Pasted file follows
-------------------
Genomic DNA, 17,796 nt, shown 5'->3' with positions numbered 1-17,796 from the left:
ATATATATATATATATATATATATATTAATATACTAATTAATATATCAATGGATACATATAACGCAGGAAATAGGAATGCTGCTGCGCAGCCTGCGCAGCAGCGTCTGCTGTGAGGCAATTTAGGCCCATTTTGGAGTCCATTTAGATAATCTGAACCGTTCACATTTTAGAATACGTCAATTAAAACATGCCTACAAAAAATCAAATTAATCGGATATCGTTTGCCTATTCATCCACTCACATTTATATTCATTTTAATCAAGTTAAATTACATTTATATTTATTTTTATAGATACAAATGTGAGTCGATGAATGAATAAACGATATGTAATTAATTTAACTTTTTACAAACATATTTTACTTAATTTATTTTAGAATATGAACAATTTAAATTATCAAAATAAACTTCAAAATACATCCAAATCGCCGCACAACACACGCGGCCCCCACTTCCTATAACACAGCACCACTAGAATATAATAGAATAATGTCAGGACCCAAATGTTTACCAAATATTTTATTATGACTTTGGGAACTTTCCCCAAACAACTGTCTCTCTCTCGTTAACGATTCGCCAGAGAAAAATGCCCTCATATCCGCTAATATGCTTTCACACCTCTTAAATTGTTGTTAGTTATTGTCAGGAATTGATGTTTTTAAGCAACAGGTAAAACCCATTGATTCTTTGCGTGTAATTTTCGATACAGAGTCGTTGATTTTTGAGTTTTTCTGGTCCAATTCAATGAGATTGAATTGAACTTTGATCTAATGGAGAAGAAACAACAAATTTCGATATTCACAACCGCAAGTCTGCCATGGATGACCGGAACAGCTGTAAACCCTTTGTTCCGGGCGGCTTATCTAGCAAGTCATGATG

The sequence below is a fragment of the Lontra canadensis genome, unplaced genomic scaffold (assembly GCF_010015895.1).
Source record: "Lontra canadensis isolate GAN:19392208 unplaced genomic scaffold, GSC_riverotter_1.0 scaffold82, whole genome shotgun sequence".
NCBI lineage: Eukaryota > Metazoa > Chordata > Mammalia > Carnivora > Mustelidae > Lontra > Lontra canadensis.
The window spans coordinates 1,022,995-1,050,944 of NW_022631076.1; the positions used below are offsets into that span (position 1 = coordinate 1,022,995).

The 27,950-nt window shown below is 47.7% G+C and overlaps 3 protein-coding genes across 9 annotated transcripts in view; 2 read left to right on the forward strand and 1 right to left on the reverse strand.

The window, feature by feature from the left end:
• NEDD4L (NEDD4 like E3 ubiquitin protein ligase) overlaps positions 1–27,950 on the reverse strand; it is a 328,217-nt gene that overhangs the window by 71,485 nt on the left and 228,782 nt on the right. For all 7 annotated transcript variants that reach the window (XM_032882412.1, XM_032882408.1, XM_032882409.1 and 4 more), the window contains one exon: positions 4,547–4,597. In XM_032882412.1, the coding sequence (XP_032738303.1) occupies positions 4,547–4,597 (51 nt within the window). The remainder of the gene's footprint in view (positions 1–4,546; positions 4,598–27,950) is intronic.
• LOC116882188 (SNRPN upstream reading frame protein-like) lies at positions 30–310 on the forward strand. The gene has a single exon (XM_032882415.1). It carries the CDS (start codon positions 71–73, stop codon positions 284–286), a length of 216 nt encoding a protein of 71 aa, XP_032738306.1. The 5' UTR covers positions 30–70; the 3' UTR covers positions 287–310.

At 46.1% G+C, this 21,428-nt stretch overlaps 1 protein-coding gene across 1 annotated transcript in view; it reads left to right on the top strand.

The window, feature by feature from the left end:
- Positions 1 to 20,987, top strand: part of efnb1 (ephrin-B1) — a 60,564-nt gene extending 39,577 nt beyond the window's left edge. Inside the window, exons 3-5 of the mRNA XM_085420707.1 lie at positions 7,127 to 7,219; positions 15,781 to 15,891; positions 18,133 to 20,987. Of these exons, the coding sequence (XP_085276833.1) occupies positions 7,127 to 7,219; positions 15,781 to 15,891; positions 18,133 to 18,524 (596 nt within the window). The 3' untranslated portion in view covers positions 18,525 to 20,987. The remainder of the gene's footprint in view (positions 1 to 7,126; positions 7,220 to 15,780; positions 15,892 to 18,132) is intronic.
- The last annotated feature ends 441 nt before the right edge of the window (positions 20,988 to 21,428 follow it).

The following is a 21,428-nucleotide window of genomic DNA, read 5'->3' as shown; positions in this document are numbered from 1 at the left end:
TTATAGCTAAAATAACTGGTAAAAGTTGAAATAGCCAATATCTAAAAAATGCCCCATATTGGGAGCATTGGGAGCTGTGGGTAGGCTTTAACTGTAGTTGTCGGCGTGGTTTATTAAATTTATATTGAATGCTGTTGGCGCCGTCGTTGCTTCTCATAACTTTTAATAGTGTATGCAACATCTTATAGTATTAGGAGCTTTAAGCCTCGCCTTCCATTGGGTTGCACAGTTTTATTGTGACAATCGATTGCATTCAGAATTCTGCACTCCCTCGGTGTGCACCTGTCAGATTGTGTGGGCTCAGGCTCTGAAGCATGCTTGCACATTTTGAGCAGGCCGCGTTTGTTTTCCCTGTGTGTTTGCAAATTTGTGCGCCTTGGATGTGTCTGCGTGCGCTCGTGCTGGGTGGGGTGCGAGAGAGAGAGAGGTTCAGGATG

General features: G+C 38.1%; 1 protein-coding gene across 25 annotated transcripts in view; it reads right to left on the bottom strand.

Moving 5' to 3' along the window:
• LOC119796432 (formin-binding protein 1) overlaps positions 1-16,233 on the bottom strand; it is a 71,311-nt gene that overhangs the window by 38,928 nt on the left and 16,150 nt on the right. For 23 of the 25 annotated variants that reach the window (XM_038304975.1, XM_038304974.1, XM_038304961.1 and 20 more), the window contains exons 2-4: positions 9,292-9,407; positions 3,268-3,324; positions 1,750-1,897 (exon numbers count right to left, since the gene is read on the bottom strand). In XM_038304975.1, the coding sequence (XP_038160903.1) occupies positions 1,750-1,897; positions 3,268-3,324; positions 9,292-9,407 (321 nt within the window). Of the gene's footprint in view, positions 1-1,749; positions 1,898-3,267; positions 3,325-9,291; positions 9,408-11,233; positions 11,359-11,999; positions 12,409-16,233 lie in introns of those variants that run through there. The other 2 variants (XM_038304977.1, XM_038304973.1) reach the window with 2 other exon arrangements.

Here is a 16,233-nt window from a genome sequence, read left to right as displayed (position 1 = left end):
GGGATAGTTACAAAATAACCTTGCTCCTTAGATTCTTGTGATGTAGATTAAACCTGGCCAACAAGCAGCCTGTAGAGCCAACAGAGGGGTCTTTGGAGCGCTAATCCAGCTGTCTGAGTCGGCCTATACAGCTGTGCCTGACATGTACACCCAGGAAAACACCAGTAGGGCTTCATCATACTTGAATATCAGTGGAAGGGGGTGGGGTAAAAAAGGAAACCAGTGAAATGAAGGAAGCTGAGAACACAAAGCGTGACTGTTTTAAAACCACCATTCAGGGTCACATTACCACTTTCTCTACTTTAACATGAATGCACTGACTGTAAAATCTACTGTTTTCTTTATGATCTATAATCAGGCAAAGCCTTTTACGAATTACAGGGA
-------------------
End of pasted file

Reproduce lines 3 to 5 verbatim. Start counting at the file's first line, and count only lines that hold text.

The sequence below is a fragment of the Lontra canadensis genome, unplaced genomic scaffold (assembly GCF_010015895.1).
Source record: "Lontra canadensis isolate GAN:19392208 unplaced genomic scaffold, GSC_riverotter_1.0 scaffold82, whole genome shotgun sequence".
NCBI lineage: Eukaryota > Metazoa > Chordata > Mammalia > Carnivora > Mustelidae > Lontra > Lontra canadensis.